Acute Myeloid Leukaemia (AML) is the most common acute leukaemia in adults. In this condition, immature blood cells fail to mature into cells that our body can use. Instead, these immature cells accumulate in the blood and bone marrow and destroy the environment needed by other mature cells to do their vital work.
Most conventional chemotherapy is targeted at killing these immature cells. However, this therapy also kills many other cells and can be very difficult for patients to tolerate. A new treatment approach by Cork Cancer Research Centre, is looking at ways to make these cells mature. If they are forced to mature, they can do a normal job and the chaos in the bone marrow can be fixed. This approach is called ‘differentiation therapy’.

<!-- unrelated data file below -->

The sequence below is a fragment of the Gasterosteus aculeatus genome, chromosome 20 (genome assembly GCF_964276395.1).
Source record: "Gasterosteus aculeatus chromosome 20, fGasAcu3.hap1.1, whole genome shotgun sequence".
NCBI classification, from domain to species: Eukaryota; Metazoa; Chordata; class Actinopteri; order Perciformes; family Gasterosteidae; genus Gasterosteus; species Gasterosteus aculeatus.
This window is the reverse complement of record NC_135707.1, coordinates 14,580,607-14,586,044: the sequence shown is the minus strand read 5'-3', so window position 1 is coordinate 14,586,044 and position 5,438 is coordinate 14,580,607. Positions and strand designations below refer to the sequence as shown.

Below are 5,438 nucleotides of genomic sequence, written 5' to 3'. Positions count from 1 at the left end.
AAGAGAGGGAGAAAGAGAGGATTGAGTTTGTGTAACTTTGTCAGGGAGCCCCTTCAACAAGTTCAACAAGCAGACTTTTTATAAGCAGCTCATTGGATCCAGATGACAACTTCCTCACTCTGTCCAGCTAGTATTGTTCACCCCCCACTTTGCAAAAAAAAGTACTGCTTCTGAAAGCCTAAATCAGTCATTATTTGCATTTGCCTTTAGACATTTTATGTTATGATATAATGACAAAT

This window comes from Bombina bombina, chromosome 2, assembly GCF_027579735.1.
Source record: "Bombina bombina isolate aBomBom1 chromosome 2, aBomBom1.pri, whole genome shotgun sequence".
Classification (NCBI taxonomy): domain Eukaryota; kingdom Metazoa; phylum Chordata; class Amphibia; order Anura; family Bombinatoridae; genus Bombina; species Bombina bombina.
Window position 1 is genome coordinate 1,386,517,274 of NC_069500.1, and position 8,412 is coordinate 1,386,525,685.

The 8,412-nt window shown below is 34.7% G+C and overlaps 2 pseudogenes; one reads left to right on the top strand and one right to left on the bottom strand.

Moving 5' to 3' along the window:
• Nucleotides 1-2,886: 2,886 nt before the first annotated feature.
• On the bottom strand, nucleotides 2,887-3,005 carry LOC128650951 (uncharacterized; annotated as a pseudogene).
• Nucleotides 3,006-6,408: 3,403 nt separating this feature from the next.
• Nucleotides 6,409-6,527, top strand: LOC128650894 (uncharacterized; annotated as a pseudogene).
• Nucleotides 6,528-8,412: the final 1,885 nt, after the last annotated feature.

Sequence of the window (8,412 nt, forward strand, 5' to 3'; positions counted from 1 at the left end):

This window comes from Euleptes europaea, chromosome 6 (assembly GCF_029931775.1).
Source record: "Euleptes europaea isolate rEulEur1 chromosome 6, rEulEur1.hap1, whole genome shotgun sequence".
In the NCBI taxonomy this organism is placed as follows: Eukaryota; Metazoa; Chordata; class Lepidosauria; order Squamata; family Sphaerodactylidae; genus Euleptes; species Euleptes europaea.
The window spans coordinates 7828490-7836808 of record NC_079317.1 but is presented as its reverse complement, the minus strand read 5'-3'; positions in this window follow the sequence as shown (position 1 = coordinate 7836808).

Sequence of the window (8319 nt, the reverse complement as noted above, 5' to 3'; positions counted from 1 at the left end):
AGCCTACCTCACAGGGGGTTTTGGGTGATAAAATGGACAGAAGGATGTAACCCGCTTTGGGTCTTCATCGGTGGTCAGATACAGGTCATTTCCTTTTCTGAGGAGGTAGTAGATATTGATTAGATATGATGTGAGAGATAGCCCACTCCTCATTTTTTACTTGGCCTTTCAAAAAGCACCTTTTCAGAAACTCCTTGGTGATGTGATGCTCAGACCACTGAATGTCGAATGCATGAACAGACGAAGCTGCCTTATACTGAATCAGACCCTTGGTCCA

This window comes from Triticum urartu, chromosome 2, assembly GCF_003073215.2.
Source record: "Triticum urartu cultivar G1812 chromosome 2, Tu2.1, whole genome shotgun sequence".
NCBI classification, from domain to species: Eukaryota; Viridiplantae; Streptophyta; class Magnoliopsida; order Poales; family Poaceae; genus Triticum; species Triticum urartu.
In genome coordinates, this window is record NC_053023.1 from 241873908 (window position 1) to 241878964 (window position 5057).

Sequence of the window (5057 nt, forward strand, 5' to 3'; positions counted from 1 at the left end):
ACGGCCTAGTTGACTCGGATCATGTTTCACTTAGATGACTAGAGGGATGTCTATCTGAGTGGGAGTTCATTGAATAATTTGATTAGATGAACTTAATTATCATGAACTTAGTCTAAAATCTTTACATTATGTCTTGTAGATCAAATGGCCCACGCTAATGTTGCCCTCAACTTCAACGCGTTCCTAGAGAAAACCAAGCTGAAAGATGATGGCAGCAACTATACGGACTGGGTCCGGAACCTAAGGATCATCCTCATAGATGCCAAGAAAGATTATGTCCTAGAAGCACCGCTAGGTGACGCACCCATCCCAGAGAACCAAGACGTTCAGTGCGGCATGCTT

This research, lead by Dr Sharon McKenna at CCRC in collaboration with Prof Mary Cahill, consultant haematologist in CUH, has shown that in order for cells to mature properly they have to use an internal recycling process called autophagy. When this process is blocked – cells find it hard to mature. Now that the group have discovered the importance of autophagy and published their findings, they are now testing ways to kick-start the autophagy process and force leukaemia cells to mature with differentiation therapy.